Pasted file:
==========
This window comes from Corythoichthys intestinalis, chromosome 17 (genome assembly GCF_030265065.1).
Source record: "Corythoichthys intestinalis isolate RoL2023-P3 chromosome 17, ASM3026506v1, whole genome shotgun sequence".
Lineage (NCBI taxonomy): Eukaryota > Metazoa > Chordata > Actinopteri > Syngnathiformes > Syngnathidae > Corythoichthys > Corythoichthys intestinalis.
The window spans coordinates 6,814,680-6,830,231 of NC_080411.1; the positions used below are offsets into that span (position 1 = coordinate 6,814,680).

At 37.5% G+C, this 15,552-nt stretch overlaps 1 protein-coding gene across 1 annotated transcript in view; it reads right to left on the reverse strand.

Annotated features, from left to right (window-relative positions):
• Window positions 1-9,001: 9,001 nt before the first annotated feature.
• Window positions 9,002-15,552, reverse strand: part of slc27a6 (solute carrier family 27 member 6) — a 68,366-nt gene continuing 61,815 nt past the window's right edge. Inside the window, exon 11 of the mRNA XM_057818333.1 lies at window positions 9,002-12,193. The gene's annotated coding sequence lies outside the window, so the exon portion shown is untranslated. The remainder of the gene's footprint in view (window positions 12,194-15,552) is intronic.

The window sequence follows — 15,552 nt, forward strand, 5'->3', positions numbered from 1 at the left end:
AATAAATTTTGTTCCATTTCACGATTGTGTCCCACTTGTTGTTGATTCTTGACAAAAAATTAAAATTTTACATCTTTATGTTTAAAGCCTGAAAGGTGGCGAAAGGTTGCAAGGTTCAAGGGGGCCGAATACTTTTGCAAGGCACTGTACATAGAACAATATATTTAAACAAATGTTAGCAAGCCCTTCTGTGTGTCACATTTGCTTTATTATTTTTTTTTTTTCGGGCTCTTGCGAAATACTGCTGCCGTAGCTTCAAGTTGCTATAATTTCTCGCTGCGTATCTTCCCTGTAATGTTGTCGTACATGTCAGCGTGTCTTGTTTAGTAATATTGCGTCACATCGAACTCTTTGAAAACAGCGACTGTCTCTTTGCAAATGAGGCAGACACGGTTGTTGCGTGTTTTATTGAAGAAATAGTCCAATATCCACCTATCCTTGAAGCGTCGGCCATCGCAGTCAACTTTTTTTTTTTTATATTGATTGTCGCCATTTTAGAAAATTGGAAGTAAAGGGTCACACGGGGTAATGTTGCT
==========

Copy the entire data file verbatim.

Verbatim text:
This window comes from Corythoichthys intestinalis, chromosome 17 (genome assembly GCF_030265065.1).
Source record: "Corythoichthys intestinalis isolate RoL2023-P3 chromosome 17, ASM3026506v1, whole genome shotgun sequence".
Lineage (NCBI taxonomy): Eukaryota > Metazoa > Chordata > Actinopteri > Syngnathiformes > Syngnathidae > Corythoichthys > Corythoichthys intestinalis.
The window spans coordinates 6,814,680-6,830,231 of NC_080411.1; the positions used below are offsets into that span (position 1 = coordinate 6,814,680).

At 37.5% G+C, this 15,552-nt stretch overlaps 1 protein-coding gene across 1 annotated transcript in view; it reads right to left on the reverse strand.

Annotated features, from left to right (window-relative positions):
• Window positions 1-9,001: 9,001 nt before the first annotated feature.
• Window positions 9,002-15,552, reverse strand: part of slc27a6 (solute carrier family 27 member 6) — a 68,366-nt gene continuing 61,815 nt past the window's right edge. Inside the window, exon 11 of the mRNA XM_057818333.1 lies at window positions 9,002-12,193. The gene's annotated coding sequence lies outside the window, so the exon portion shown is untranslated. The remainder of the gene's footprint in view (window positions 12,194-15,552) is intronic.

The window sequence follows — 15,552 nt, forward strand, 5'->3', positions numbered from 1 at the left end:
AATAAATTTTGTTCCATTTCACGATTGTGTCCCACTTGTTGTTGATTCTTGACAAAAAATTAAAATTTTACATCTTTATGTTTAAAGCCTGAAAGGTGGCGAAAGGTTGCAAGGTTCAAGGGGGCCGAATACTTTTGCAAGGCACTGTACATAGAACAATATATTTAAACAAATGTTAGCAAGCCCTTCTGTGTGTCACATTTGCTTTATTATTTTTTTTTTTTCGGGCTCTTGCGAAATACTGCTGCCGTAGCTTCAAGTTGCTATAATTTCTCGCTGCGTATCTTCCCTGTAATGTTGTCGTACATGTCAGCGTGTCTTGTTTAGTAATATTGCGTCACATCGAACTCTTTGAAAACAGCGACTGTCTCTTTGCAAATGAGGCAGACACGGTTGTTGCGTGTTTTATTGAAGAAATAGTCCAATATCCACCTATCCTTGAAGCGTCGGCCATCGCAGTCAACTTTTTTTTTTTTATATTGATTGTCGCCATTTTAGAAAATTGGAAGTAAAGGGTCACACGGGGTAATGTTGCT